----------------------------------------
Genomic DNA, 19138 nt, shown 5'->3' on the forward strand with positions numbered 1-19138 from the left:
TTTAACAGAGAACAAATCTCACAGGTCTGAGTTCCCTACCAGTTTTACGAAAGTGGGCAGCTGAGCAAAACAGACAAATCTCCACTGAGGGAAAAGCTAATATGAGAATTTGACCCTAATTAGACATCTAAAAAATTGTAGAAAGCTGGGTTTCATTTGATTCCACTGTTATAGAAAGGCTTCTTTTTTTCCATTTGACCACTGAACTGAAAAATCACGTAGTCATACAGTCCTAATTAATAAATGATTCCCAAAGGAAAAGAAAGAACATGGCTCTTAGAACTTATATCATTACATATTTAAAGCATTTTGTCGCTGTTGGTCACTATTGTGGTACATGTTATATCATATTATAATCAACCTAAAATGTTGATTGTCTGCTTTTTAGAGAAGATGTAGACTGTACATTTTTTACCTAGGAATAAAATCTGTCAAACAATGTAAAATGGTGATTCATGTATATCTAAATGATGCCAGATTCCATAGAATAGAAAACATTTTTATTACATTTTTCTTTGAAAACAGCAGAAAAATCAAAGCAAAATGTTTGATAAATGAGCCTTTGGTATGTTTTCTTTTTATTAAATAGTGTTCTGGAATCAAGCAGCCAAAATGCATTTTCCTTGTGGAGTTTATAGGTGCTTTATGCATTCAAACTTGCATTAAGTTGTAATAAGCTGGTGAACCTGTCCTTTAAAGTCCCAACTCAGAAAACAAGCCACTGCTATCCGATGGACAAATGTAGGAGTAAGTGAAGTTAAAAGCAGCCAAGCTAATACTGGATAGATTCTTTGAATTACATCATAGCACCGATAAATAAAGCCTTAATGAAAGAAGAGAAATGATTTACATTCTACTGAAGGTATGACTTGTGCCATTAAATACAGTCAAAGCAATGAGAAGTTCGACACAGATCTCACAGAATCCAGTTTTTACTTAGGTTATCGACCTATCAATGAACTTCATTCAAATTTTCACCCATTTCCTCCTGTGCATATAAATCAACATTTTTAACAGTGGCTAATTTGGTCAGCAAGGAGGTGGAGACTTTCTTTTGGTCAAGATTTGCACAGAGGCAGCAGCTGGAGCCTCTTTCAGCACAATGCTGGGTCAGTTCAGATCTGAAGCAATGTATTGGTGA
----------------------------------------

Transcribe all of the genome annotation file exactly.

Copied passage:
Genomic DNA, 19138 nt, shown 5'->3' on the forward strand with positions numbered 1-19138 from the left:
TTTAACAGAGAACAAATCTCACAGGTCTGAGTTCCCTACCAGTTTTACGAAAGTGGGCAGCTGAGCAAAACAGACAAATCTCCACTGAGGGAAAAGCTAATATGAGAATTTGACCCTAATTAGACATCTAAAAAATTGTAGAAAGCTGGGTTTCATTTGATTCCACTGTTATAGAAAGGCTTCTTTTTTTCCATTTGACCACTGAACTGAAAAATCACGTAGTCATACAGTCCTAATTAATAAATGATTCCCAAAGGAAAAGAAAGAACATGGCTCTTAGAACTTATATCATTACATATTTAAAGCATTTTGTCGCTGTTGGTCACTATTGTGGTACATGTTATATCATATTATAATCAACCTAAAATGTTGATTGTCTGCTTTTTAGAGAAGATGTAGACTGTACATTTTTTACCTAGGAATAAAATCTGTCAAACAATGTAAAATGGTGATTCATGTATATCTAAATGATGCCAGATTCCATAGAATAGAAAACATTTTTATTACATTTTTCTTTGAAAACAGCAGAAAAATCAAAGCAAAATGTTTGATAAATGAGCCTTTGGTATGTTTTCTTTTTATTAAATAGTGTTCTGGAATCAAGCAGCCAAAATGCATTTTCCTTGTGGAGTTTATAGGTGCTTTATGCATTCAAACTTGCATTAAGTTGTAATAAGCTGGTGAACCTGTCCTTTAAAGTCCCAACTCAGAAAACAAGCCACTGCTATCCGATGGACAAATGTAGGAGTAAGTGAAGTTAAAAGCAGCCAAGCTAATACTGGATAGATTCTTTGAATTACATCATAGCACCGATAAATAAAGCCTTAATGAAAGAAGAGAAATGATTTACATTCTACTGAAGGTATGACTTGTGCCATTAAATACAGTCAAAGCAATGAGAAGTTCGACACAGATCTCACAGAATCCAGTTTTTACTTAGGTTATCGACCTATCAATGAACTTCATTCAAATTTTCACCCATTTCCTCCTGTGCATATAAATCAACATTTTTAACAGTGGCTAATTTGGTCAGCAAGGAGGTGGAGACTTTCTTTTGGTCAAGATTTGCACAGAGGCAGCAGCTGGAGCCTCTTTCAGCACAATGCTGGGTCAGTTCAGATCTGAAGCAATGTATTGGTGA